>> Kyle Simpson: The question was can you explain again why app.js must come first. App.js creates an object, window.EVT. I don't even need window.EVT here now, I can just do var.EVT. It creates a global object called EVT.

[00:10:36] You'll notice that these modules need it right away. The very first thing they do when they run and define themselves is they need it. So we need to make sure app.js runs first before the header.js module defines itself, that's why. Preserves the native version of an object to consent and receive events, RES observers.

>> Kyle Simpson: [LAUGH] That's way far afield from the thing I'm gonna be able to cover here, Kevin. So yeah, it's probably not even my, yeah, like you mention, it's probably better for Jeffard to answer. But definitely way far afield from what we want to cover here.
>> Kyle Simpson: Okay, any other questions?

[00:11:20] Now I know it's been an overwhelming day of a lot of heavy material dumped on. What I just ran you through over the last seven or eight hours together or whatever is what I would, if I were interviewing somebody. And somebody came to me as an interview candidate and they said, I have two years experience in JavaScript.

[00:11:43] Then I would expect that person to easily handle the stuff that I threw at you today. So essentially what I'm getting at is I took some of you from having no JavaScript experience to an expectation level of around one to two years of experience. And that's nearly impossible to do in a single day.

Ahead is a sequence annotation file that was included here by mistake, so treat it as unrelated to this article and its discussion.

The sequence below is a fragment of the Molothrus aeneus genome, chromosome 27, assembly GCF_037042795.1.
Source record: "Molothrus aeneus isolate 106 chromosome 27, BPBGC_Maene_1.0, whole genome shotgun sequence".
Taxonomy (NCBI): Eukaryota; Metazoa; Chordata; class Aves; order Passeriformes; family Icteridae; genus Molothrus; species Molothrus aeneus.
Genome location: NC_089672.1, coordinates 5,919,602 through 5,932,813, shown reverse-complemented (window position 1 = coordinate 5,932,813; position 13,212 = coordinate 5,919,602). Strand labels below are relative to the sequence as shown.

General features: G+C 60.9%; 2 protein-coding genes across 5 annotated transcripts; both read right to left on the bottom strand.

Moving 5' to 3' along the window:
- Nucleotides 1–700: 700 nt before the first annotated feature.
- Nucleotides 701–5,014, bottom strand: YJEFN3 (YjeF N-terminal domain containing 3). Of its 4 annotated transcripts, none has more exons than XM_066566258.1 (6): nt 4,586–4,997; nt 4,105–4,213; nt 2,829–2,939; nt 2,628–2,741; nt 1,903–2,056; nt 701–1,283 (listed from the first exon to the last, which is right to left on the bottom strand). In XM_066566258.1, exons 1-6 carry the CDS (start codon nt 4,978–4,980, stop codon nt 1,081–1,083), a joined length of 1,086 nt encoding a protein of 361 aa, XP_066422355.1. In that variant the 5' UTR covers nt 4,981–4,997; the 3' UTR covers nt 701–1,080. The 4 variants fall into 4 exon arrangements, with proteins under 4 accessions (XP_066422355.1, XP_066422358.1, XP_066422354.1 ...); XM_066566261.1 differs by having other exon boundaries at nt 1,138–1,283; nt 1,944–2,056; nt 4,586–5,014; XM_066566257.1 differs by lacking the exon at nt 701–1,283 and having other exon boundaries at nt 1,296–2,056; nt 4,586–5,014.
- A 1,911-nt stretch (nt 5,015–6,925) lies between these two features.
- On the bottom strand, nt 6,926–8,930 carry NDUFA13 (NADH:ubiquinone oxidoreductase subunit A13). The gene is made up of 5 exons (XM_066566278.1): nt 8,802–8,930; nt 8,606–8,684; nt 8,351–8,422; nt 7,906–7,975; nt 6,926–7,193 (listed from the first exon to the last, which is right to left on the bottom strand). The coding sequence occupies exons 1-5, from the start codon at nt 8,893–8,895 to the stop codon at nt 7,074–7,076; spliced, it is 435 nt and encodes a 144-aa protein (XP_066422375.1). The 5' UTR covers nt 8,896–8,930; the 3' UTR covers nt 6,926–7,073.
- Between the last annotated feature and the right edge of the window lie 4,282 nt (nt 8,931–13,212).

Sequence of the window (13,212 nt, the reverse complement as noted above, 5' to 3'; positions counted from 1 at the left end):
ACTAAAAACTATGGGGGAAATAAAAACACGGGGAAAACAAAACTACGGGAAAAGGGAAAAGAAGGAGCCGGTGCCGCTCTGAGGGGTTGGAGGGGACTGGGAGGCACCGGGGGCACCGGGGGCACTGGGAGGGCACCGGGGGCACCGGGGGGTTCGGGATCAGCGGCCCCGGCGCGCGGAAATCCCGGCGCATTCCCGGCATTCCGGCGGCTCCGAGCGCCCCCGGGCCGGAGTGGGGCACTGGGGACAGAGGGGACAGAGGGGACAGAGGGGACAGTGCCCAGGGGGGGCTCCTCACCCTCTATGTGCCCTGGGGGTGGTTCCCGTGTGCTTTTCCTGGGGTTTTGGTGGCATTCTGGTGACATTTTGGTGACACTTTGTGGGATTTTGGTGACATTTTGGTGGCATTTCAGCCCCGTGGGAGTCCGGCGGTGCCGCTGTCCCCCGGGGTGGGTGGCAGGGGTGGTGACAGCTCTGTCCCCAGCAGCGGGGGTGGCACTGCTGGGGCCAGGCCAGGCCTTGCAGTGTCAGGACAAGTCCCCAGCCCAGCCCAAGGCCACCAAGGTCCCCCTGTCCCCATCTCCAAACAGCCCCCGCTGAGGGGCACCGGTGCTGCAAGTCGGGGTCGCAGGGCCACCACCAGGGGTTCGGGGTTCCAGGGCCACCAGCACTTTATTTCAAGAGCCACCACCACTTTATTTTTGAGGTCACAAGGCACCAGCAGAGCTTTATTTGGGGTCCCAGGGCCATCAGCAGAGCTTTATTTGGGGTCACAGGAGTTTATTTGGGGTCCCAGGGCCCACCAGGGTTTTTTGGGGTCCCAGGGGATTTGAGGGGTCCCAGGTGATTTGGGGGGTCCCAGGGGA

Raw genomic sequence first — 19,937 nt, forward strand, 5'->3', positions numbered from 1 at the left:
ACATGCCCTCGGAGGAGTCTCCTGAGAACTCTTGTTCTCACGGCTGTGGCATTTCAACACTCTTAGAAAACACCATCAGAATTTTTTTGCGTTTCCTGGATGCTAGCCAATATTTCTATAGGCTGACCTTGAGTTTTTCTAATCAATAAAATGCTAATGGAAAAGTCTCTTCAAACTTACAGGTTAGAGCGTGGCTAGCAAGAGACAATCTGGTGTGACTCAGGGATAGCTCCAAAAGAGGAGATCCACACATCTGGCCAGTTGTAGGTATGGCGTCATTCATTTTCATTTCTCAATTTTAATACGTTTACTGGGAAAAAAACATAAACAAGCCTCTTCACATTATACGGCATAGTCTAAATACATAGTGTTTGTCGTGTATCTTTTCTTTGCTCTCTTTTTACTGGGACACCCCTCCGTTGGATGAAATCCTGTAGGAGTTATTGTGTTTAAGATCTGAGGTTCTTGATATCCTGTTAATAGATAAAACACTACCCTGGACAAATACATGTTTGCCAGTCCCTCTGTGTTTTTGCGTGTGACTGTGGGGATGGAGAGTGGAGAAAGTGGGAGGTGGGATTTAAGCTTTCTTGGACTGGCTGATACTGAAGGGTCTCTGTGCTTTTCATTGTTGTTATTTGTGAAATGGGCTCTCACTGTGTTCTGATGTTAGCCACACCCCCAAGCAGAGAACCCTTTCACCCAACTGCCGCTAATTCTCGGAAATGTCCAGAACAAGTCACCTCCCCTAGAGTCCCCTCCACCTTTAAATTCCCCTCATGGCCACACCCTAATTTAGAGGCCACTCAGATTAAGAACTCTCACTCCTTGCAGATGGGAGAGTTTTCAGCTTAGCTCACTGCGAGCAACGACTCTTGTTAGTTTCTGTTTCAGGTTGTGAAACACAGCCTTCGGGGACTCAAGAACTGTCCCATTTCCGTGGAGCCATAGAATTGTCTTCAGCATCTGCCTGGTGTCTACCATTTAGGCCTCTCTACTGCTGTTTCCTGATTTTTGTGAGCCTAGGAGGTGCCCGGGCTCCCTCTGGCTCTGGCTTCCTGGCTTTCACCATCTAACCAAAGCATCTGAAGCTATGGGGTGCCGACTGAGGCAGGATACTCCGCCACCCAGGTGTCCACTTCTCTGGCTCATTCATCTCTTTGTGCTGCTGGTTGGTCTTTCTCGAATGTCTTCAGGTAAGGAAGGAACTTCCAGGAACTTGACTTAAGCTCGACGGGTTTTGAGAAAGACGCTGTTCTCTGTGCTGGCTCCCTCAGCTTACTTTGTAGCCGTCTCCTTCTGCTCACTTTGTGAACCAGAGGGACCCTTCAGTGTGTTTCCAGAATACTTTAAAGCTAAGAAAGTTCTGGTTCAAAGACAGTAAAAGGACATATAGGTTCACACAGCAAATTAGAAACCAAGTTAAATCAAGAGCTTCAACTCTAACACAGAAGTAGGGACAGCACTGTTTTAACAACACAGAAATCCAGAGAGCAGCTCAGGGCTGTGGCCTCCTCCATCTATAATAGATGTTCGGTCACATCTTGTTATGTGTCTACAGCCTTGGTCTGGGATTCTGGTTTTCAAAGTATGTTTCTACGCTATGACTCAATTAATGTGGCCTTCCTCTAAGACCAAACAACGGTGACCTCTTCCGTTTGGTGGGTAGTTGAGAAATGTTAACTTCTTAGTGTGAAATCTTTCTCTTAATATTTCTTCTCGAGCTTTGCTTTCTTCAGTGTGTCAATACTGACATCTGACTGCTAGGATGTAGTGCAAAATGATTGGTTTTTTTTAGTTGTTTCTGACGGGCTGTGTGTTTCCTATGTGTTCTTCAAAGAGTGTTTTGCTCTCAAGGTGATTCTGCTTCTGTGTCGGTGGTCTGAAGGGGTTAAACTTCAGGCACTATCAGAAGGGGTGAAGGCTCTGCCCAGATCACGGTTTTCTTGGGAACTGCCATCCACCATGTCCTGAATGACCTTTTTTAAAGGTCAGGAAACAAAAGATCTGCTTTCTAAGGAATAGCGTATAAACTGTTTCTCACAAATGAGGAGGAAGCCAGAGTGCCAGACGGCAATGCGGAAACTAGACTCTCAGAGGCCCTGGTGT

[00:12:01] So if you feel overwhelmed or if you feel like you missed some stuff or if you feel like you need to go back over stuff, it's because you do. It's because that's totally natural. We didn't stay at the one month experience level, we progressed quite rapidly, as many of you probably saw.

[00:12:18] The goal here is not that you come away from today already certified, I'm an expert, I got two years' experience in one day. The goal is that you came away with the right sort of stuff to ask, the right sort of stuff to study, the right sort of ways to ask and think about stuff.

[00:12:34] And as you unpack this over the next weeks and months, I want to encourage you strongly to go back to the exercises that we went through and try them fresh. Try them from scratch and see if you can come up with the same solutions that we had in the in the solutions folder.

[00:12:48] That's really the best way to solidify the learning. Go back over your notes and the stuff that we did and and don't let this be the last time you see the material is the point I'm trying to make.